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Those of you who are ACNP working as hospitalists...

NP   (1,531 Views 4 Comments)
by mmcmarsh mmcmarsh (Member) Member

mmcmarsh has 10 years experience and specializes in Coronary Critical Care.

1,433 Profile Views; 21 Posts

I am meeting with someone from our corporation this week to discuss the possibility of joining our hospitalist group after graduation. We recently had our first ACNP hired for the group about 6 months ago...and she is already gone. The man I am meeting with described their first experiences with an ACNP in the hospitalist group as "challenging".

For those of you who function in this role...what have been the challenges for you? Can you describe a day for you at work? How is your patient load? Is it the same as the physicians? What is your call like and do you work alone or is there always a physician from the group present in the hospital?

Any insight would be appreciated as I'm trying my best to be prepared and cover all of my bases.

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juan de la cruz has 27 years experience as a MSN, RN, NP and specializes in APRN, Adult Critical Care.

3 Followers; 8 Articles; 3,940 Posts; 59,150 Profile Views

I've briefly done some moonlighting with a hospitalist-type role as an NP. I called the role "hospitalist-type" because I was not part of a group of hospitalist physicians. Rather, I was employed by the hospital as part of a group of NP's and PA's who work under Internal Medicine and round/co-manage patients with a private practice internists group who admit patients to the hospital. This physician group does not function as hospitalists in it's pure sense as they do have an out-patient primary care practice as well and do not spend the whole day in the hospital. There is at least one attending internist in the group who rounds in the hospital during the morning who is basically on call for the whole week. The physicians follow a 7-day on 7-day off call schedule. The NP's and PA's follow a three 12-hour shifts a week schedule (both nights and days covered).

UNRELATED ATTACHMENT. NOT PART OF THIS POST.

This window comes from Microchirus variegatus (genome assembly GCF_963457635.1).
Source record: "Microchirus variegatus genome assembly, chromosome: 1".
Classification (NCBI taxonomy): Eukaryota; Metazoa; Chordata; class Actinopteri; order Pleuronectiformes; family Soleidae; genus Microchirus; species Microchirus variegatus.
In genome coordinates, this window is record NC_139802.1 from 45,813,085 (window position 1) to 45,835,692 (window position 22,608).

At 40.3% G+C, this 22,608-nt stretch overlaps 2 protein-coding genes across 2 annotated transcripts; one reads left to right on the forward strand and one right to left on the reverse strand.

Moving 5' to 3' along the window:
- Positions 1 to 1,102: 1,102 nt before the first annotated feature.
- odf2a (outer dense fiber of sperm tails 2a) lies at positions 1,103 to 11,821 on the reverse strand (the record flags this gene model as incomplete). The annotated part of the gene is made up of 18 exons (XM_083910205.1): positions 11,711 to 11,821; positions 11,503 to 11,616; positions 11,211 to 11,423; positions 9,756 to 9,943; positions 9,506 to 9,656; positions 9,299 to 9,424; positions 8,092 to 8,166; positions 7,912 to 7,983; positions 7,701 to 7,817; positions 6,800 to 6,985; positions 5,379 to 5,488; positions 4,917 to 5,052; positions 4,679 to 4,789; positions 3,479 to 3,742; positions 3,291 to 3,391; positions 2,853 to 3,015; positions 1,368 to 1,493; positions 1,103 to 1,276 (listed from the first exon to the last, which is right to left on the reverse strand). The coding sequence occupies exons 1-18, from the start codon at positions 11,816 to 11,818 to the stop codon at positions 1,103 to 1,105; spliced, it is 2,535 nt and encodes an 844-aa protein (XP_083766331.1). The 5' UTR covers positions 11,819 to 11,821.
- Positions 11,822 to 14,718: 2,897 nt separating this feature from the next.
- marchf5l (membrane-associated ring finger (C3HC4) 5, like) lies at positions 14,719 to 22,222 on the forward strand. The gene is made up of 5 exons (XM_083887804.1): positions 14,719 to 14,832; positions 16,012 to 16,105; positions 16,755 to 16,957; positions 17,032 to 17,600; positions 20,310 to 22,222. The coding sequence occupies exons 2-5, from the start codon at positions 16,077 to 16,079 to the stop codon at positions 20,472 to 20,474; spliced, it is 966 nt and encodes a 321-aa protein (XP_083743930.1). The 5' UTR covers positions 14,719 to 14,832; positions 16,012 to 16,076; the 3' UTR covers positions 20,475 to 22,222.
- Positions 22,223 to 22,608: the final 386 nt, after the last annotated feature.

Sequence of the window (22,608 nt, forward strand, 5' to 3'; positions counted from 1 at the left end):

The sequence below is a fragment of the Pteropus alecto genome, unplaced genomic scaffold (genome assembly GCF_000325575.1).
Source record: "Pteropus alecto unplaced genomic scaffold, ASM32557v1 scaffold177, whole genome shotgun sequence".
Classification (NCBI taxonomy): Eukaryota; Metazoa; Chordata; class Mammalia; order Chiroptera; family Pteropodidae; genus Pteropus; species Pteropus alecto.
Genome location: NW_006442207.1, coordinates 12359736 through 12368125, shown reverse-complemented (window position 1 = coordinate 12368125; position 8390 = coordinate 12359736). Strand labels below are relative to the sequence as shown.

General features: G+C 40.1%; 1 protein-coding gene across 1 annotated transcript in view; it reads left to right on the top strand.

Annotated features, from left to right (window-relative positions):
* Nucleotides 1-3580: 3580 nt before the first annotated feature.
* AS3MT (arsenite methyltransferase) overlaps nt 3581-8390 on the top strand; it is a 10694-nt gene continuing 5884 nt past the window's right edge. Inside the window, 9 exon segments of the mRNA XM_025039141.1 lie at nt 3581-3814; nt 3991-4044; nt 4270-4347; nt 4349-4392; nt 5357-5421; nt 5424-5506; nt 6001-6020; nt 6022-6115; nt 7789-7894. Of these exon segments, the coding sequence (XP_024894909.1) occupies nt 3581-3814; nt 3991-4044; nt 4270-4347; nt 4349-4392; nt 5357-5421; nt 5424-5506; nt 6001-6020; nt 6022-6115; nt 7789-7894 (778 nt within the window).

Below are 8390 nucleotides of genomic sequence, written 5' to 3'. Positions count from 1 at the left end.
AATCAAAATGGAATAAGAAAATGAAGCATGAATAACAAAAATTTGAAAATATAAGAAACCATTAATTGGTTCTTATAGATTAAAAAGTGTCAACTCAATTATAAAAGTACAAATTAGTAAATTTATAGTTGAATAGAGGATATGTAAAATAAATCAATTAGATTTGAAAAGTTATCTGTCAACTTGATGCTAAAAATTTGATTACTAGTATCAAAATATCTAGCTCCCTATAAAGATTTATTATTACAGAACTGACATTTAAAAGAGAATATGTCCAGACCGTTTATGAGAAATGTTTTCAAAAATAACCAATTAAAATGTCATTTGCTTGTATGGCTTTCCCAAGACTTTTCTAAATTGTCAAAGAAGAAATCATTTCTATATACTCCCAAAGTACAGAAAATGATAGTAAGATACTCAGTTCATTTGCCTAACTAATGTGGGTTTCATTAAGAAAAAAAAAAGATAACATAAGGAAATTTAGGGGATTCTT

The patient load (18-24 patients) is split among the 3 NP's and PA's as evenly as possible while the physician basically rounds on all the patients in the morning. The biggest bulk of the role is admissions, discharges, coordinating tests and procedures, and following up on consults. The NP's and PA's typically pre-round when they arrive in the morning to check on overnight events, vitals, labs, and such and then present to the physician on rounds and determine a plan. The rest of the day, the NP's and PA's do their own thing in managing the patients, answer nurses calls for concers, get called into the ER or floor for an admission, discharge patients, etc. The nightshift is pretty much devoted to covering the service for admissions.

What I've observed among NP's is that there's variability in comfort level in making clinical decisions among their ranks as some have more experience in one aspect of medicine over another. Some tend to focus a lot on one aspect of care than the others do. The PA's pretty much follow a resident-like approach. The service has worked pretty well despite this but I didn't hang around long enough to know what the staff turn over was like.

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21 Posts; 1,480 Profile Views

Thanks for that article Juan, it was most interesting!

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